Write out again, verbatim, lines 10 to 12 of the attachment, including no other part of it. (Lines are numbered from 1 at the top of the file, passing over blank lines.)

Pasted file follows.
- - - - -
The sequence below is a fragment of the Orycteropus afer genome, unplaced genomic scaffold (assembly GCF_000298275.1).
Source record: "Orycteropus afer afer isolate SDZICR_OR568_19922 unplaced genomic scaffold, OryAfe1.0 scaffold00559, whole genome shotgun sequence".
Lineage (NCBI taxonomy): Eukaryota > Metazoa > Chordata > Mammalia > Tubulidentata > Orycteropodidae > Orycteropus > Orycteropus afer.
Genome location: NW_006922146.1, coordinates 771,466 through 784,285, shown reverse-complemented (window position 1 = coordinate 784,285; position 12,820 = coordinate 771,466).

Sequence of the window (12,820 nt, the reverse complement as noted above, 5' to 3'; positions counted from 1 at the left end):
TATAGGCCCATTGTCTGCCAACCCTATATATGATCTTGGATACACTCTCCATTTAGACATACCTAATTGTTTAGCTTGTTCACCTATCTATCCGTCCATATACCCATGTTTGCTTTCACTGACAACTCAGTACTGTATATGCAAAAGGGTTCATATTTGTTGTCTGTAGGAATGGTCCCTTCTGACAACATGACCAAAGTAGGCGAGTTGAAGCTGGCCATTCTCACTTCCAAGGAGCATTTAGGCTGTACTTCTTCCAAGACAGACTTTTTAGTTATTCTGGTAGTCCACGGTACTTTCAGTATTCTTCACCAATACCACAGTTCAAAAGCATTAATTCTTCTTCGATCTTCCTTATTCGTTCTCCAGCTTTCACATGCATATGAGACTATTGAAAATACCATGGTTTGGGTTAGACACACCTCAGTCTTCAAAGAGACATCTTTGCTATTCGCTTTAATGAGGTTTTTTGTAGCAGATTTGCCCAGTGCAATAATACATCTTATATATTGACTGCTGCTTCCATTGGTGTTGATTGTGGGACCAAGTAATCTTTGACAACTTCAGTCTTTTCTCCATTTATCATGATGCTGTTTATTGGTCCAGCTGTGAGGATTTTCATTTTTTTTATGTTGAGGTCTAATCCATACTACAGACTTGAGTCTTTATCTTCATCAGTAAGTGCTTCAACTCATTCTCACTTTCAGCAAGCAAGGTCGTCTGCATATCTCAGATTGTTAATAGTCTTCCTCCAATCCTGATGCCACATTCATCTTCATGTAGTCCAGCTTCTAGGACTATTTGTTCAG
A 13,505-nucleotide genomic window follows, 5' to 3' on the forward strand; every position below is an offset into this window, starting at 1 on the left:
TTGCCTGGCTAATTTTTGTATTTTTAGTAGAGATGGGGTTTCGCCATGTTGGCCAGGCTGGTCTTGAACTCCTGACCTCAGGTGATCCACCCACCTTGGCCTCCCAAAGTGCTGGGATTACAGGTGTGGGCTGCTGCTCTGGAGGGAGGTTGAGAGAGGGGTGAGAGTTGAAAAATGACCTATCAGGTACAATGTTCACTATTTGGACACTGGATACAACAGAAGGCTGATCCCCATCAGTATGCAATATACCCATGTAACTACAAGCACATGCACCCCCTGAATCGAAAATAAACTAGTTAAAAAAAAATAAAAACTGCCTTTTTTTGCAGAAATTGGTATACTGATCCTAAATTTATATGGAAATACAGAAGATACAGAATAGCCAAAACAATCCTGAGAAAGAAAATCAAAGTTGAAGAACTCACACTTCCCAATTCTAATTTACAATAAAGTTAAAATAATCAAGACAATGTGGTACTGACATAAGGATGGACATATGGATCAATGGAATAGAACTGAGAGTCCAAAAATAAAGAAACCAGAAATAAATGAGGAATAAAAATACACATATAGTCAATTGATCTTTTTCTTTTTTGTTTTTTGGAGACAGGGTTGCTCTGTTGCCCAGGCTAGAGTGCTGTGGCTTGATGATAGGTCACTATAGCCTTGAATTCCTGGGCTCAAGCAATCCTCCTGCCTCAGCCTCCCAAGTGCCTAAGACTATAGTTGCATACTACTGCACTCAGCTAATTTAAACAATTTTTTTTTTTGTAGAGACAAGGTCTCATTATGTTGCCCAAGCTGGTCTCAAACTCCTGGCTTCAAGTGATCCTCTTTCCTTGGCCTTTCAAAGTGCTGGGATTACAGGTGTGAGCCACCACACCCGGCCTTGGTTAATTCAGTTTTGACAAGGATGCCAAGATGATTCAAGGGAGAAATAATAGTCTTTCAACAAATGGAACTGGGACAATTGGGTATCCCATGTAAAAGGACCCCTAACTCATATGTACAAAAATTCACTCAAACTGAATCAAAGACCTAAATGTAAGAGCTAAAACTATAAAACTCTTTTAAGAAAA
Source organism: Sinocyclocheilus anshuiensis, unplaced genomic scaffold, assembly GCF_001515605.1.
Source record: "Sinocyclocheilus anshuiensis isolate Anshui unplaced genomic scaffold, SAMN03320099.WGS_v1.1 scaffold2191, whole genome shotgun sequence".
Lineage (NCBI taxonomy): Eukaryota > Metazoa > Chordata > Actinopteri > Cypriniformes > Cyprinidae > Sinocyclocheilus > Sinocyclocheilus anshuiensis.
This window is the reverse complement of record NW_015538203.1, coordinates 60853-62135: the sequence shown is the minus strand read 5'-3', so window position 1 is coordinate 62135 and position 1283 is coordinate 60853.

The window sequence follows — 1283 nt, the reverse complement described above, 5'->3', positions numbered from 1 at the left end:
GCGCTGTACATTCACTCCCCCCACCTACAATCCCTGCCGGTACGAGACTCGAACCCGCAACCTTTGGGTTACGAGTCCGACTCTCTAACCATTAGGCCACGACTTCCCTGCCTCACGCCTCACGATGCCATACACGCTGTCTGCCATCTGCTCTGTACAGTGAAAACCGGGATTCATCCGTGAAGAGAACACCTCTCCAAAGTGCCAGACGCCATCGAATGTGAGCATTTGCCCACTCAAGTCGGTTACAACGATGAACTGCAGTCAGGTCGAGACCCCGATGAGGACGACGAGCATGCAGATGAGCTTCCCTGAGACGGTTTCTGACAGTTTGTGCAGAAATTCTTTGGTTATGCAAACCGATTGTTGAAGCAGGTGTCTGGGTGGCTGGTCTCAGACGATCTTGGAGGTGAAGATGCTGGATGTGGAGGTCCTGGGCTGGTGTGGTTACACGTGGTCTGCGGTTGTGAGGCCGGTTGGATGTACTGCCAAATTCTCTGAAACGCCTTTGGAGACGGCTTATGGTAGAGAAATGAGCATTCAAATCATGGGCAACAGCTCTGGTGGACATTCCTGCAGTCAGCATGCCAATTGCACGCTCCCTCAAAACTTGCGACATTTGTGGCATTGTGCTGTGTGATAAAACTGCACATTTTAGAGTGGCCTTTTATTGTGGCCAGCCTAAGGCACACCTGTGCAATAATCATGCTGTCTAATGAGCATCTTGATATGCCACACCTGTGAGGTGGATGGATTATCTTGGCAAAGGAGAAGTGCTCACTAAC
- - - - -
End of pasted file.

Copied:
Source record: "Sinocyclocheilus anshuiensis isolate Anshui unplaced genomic scaffold, SAMN03320099.WGS_v1.1 scaffold2191, whole genome shotgun sequence".
Lineage (NCBI taxonomy): Eukaryota > Metazoa > Chordata > Actinopteri > Cypriniformes > Cyprinidae > Sinocyclocheilus > Sinocyclocheilus anshuiensis.
This window is the reverse complement of record NW_015538203.1, coordinates 60853-62135: the sequence shown is the minus strand read 5'-3', so window position 1 is coordinate 62135 and position 1283 is coordinate 60853.